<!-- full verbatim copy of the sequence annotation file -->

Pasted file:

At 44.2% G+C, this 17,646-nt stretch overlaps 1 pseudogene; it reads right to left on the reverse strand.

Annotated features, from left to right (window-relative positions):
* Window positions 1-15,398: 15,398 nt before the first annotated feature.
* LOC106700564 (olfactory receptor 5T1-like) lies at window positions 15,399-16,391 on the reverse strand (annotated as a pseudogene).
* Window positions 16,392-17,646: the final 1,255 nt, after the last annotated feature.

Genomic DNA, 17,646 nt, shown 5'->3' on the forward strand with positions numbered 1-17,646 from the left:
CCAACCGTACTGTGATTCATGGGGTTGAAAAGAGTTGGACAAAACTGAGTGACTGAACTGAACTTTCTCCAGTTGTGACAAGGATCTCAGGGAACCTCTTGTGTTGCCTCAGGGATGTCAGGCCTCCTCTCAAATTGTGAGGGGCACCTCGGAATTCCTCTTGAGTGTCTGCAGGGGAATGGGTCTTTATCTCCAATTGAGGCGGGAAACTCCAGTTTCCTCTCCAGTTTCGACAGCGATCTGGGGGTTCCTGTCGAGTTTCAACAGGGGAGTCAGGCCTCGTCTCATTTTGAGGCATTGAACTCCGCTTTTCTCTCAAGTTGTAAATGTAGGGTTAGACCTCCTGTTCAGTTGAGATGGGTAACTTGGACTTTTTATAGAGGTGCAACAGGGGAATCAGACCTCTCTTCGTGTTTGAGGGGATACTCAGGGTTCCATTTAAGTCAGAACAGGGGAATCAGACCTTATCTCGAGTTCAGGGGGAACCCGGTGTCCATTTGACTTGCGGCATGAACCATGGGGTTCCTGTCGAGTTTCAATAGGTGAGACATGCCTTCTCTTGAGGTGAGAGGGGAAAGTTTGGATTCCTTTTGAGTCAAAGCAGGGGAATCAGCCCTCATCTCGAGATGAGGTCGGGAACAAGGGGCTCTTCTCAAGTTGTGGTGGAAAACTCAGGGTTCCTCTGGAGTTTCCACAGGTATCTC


At 44.2% G+C, this 17,646-nt stretch overlaps 1 pseudogene; it reads right to left on the reverse strand.

Annotated features, from left to right (window-relative positions):
* Window positions 1-15,398: 15,398 nt before the first annotated feature.
* LOC106700564 (olfactory receptor 5T1-like) lies at window positions 15,399-16,391 on the reverse strand (annotated as a pseudogene).
* Window positions 16,392-17,646: the final 1,255 nt, after the last annotated feature.

Genomic DNA, 17,646 nt, shown 5'->3' on the forward strand with positions numbered 1-17,646 from the left:
CCAACCGTACTGTGATTCATGGGGTTGAAAAGAGTTGGACAAAACTGAGTGACTGAACTGAACTTTCTCCAGTTGTGACAAGGATCTCAGGGAACCTCTTGTGTTGCCTCAGGGATGTCAGGCCTCCTCTCAAATTGTGAGGGGCACCTCGGAATTCCTCTTGAGTGTCTGCAGGGGAATGGGTCTTTATCTCCAATTGAGGCGGGAAACTCCAGTTTCCTCTCCAGTTTCGACAGCGATCTGGGGGTTCCTGTCGAGTTTCAACAGGGGAGTCAGGCCTCGTCTCATTTTGAGGCATTGAACTCCGCTTTTCTCTCAAGTTGTAAATGTAGGGTTAGACCTCCTGTTCAGTTGAGATGGGTAACTTGGACTTTTTATAGAGGTGCAACAGGGGAATCAGACCTCTCTTCGTGTTTGAGGGGATACTCAGGGTTCCATTTAAGTCAGAACAGGGGAATCAGACCTTATCTCGAGTTCAGGGGGAACCCGGTGTCCATTTGACTTGCGGCATGAACCATGGGGTTCCTGTCGAGTTTCAATAGGTGAGACATGCCTTCTCTTGAGGTGAGAGGGGAAAGTTTGGATTCCTTTTGAGTCAAAGCAGGGGAATCAGCCCTCATCTCGAGATGAGGTCGGGAACAAGGGGCTCTTCTCAAGTTGTGGTGGAAAACTCAGGGTTCCTCTGGAGTTTCCACAGGTATCTC